Virtual Reality headsets have yet to be well received by consumers as they do find their usage a bit difficult. They are not as popular.
Virtual reality has been in operation for almost five years now and its headsets are yet to find acceptance among the masses. Why virtual reality (VR) headsets failed to woo the masses is yet to be ascertained.
One comes across them only in the corner of the mall being used by children who are wearing these head-mounted devices (HMDs) experience virtual games. Even those who did eventually purchase VR headsets — either as an independent unit or along with smartphones — have just kept them at home without using them. Why virtual reality (VR) headsets failed to woo the masses is a question that needs to be answered in this context.
The global Augmented Reality (AR) and VR headset market returned to growth after almost a full year of decline in the first quarter this year.
VR headsets do represent 96.6 percent of the combined AR/VR market during the quarter with strong volumes from top companies such as Sony, Facebook, HTC, Pico and 3Glasses.
There is indeed no doubt that enterprise AR is rather evolving quickly, especially in the fields of healthcare, education and at firms that do aim to enhance customer experiences.
Several companies are indeed actively searching for hardware solutions that they can use to improve existing business processes and drive new ones.
No doubt, VR headsets have indeed failed to strike a chord with the consumers. It is difficult to answer Why virtual reality (VR) headsets failed to woo the masses.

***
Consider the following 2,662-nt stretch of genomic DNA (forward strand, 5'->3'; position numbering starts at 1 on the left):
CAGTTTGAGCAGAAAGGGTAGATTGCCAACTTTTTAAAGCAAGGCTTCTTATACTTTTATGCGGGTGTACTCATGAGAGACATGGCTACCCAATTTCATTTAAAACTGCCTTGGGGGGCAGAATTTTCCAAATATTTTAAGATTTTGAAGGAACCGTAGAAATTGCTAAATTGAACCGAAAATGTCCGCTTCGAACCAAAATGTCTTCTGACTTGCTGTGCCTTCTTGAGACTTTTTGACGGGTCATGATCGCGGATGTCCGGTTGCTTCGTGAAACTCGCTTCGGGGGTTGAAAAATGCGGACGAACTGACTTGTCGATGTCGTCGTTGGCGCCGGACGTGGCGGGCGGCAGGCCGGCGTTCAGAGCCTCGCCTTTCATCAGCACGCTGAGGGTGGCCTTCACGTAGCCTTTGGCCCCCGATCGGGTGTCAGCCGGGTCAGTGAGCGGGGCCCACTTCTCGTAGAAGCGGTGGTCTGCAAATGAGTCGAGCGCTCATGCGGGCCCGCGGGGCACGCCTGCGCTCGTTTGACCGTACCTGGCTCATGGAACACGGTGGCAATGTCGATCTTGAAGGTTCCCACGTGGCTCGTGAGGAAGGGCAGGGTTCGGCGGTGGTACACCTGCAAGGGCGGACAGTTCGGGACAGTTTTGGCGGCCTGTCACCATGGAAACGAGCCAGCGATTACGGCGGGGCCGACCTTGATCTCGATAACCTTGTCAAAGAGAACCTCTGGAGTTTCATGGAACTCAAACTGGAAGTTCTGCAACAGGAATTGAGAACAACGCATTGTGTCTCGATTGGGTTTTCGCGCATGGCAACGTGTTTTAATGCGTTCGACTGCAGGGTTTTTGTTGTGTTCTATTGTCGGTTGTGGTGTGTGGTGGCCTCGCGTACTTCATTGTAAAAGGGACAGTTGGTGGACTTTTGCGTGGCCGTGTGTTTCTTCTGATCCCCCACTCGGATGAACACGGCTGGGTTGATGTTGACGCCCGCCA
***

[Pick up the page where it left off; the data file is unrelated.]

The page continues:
The reason why VR is not booming into the consumer segment is because of the uncomfortable, clunky headsets. Earlier also VR adopters have rather complained of mental fatigue due to prolonged use of VR headsets.
Secondly, there is also much dearth of quality VR content that one could get to see.
Reports do suggest that even as a relatively young technology, AR has indeed shown more promise than VR as it does involve adding visual elements to the real world — typically via smartphones. Unlike VR, it does not push users into distinct virtual environments.
VR can’t take off and be in a position to compete with AR unless and until vendors do make some serious changes from the consumers’ perspective.
VR content is readily available to consumers. Also, VR technology is not able to rule out nausea and other health-related issues while experiencing it.
Many efforts have been on to bring VR to the mainstream consumer market.
There are a lot of fundamental issues that have remained unresolved with VR gaming.
People tend to get nauseated when they put on a VR headset. They prefer to play video games alongside their friends on a 2D display.
Consumer interest in VR, being still in its infancy, will indeed see slow and steady traction as specific use-cases, such as gaming, are rather pushed forth.
Expectations are there about headsets that they would be used to drive the VR market growth.
Standalone VR headsets will be capturing about 38.2 percent of the VR market in 2019, up from 26.6 percent in 2018.
It is obvious VR headsets have to be more acceptable to the consumers than they are now.